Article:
Barbara G. Walker

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Barbara G. Walker (born July 2, 1930, in Philadelphia, Pennsylvania) is a U.S. author and feminist. She is an influential knitting expert and the author of several classic encyclopedic knitting references, despite "not taking to it at all" when she first learned in college.[1][2] Other topics she has written about are religion, cultural anthropology, spirituality, and mythology from the viewpoint of pre-Indo-European neolithic matriarchies.

Books[edit]

Knitting[edit]

In the 1960s and 1970s, Walker authored several volumes of knitting references which have become landmarks for their comprehensiveness and clarity.[3] Her Knitting Treasury series documents over a thousand different knitting stitches. Other books considered mosaic knitting, for producing multicolored designs while knitting only one color per row, and constructing knitted garments from the top down rather than the usual bottom-up method used in Western knitting tradition. Most of Walker's best-known knitting books have been reprinted, and starting in the mid-1990s, she has published new knitting books.

Feminism and skepticism[edit]

Walker writes about the problems with mainstream religion and how these problems have contributed to patriarchal societies and sexism.[4][2] In The Skeptical Feminist: Discovering the Virgin, Mother, and Crone, she writes about her belief that there is no god. However, she believes that people, and women in particular, can use the image of the goddess in their day-to-day lives. Walker often uses the imagery of the Mother Goddess to discuss neolithic matriarchies. Her book Woman's Rituals: A Sourcebook is an attempt to show how she puts her "meditation techniques" into practice, and is meant as a guide for other women who wish to do the same.

Criticism[edit]

The Woman's Encyclopedia of Myths and Secrets has been criticized for being based on the idea of the "Great Mother" by male writers like Robert Graves and Erich Neumann for re-writing myths so they would support the theory of a "Great Goddess".[5]

Personal life[edit]

Walker studied journalism at the University of Pennsylvania, then worked for the Washington Star in Washington, D.C. While serving on a local hotline helping battered women and pregnant teens in the mid-1970s, she became interested in feminism. Walker continued a personal study of comparative religions and feminist issues after she graduated[2] which led to her writing The Woman's Encyclopedia of Myths and Secrets (1983).[4]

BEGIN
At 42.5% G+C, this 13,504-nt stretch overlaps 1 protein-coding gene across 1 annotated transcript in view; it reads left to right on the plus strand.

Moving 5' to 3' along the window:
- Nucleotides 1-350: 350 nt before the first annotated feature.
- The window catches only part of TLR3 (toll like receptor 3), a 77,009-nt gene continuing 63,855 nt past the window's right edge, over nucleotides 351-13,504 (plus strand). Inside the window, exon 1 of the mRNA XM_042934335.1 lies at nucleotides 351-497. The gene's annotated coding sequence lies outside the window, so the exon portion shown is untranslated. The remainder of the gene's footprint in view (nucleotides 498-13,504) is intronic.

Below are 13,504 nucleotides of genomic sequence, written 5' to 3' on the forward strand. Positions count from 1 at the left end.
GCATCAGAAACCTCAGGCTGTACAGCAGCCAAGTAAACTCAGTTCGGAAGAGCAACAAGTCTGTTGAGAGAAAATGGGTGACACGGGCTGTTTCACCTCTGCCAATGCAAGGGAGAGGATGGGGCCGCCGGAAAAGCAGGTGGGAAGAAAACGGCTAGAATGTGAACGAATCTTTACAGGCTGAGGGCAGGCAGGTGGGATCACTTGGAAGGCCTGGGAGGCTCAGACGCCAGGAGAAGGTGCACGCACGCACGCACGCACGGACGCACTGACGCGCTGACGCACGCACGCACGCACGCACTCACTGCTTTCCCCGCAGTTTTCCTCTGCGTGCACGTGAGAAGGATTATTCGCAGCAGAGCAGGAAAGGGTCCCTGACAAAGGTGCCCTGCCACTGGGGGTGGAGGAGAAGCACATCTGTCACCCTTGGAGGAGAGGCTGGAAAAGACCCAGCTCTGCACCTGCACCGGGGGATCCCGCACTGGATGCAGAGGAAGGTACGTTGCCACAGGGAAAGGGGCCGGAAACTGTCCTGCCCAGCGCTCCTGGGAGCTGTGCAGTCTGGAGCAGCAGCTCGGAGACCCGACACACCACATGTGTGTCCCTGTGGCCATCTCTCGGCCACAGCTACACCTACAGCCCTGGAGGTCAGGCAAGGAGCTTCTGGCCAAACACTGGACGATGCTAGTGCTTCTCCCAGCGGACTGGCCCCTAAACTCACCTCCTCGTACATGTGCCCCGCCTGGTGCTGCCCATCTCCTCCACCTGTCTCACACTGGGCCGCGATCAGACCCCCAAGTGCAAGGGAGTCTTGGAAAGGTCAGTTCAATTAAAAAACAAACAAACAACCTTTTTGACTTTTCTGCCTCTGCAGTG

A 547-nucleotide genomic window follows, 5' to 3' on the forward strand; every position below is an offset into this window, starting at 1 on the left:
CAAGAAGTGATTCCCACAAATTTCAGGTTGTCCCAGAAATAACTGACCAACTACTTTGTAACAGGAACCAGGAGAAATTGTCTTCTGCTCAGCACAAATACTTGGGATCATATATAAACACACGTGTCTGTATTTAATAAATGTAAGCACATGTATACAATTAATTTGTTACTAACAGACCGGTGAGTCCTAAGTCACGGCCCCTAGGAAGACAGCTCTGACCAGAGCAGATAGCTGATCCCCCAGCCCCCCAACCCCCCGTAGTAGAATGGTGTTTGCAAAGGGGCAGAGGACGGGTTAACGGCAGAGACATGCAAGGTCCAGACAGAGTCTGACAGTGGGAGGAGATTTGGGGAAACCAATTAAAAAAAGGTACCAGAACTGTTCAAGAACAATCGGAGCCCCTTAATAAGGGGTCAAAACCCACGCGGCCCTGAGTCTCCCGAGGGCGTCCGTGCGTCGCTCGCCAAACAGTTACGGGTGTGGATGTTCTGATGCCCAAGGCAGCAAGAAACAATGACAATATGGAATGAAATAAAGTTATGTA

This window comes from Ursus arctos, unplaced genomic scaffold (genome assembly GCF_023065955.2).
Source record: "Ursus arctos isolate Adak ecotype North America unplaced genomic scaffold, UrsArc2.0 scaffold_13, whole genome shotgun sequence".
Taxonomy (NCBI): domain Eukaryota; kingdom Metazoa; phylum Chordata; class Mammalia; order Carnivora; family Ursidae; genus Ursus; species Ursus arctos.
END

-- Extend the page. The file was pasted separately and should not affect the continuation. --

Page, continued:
Walker describes herself as an atheist. The American Humanist Association named her "Humanist Heroine" in 1993, and in 1995 she received the "Women Making Herstory" award from the New Jersey NOW.[4]

Bibliography[edit]

KNITTING BOOKS


NEO-PAGAN FEMINIST WORKS


NOVELS AND SHORT STORIES

Other works[edit]

See also[edit]

References[edit]

  1. ^ Malcolm, T (Fall 2007). "Knitting's old guard speaks out". Vogue Knitting. 25 (2): 68–84. 
  2. ^ a b c Druchunas, Donna (January 11, 2009). "Barbara G. Walker, The Skeptical Feminist". skepchic.org. Retrieved 29 April 2015. 
  3. ^ Gardner, Kay; Shayne, Ann (2006). Mason-Dixon Knitting: The Curious Knitter's Guide. Potter Craft. p. 115. ISBN 0-307-23605-6. 
  4. ^ a b c "Humanist Profile: Barbara G. Walker". NOW NJ. National Organization for Women of New Jersey (NOW-NJ). January 16, 2005. Retrieved 29 April 2015. 
  5. ^ Diane Purkiss, Women's Rewriting of Myth, in Carolyne Larrington (ed), The Feminist Companion to Mythology, London, 1992, p. 444: "Given these constraints, it's surprising at first to discover that twentieth-century women writers and artists constantly strive to engage with and re-figure women's representation in classical myth, and that a particular group of them have found inspiration in Graves and Neumann for their efforts (Sjöö, 1990; Orenstein, 1982; Stein, 1989; Walker, 1985, 1986; Daly, 1978; ...) ... If the projects of Graves and Neumann are in thrall to a masculinist representation of woman, why have so many women appropriated their theories? Perhaps certain feminist 'misread' or re-read these texts productively to formulate a position from which to write and speak, by taking the Jungians' essentialist propositions for truths about the repression of woman's nature by patriarchy. They could cast themselves as the bearers of secret feminine knowledge actually unavailable to male writers. However, this means that radical feminist claims of utter separatism are invalid, since their theories are predicated not on stories produced thousands of years ago by women, but on a masculine discourse of myth. In Donna Haraway's influential terms, these women may wish to be goddesses, but they are cyborgs all the same (Haraway, 1989)."

External links[edit]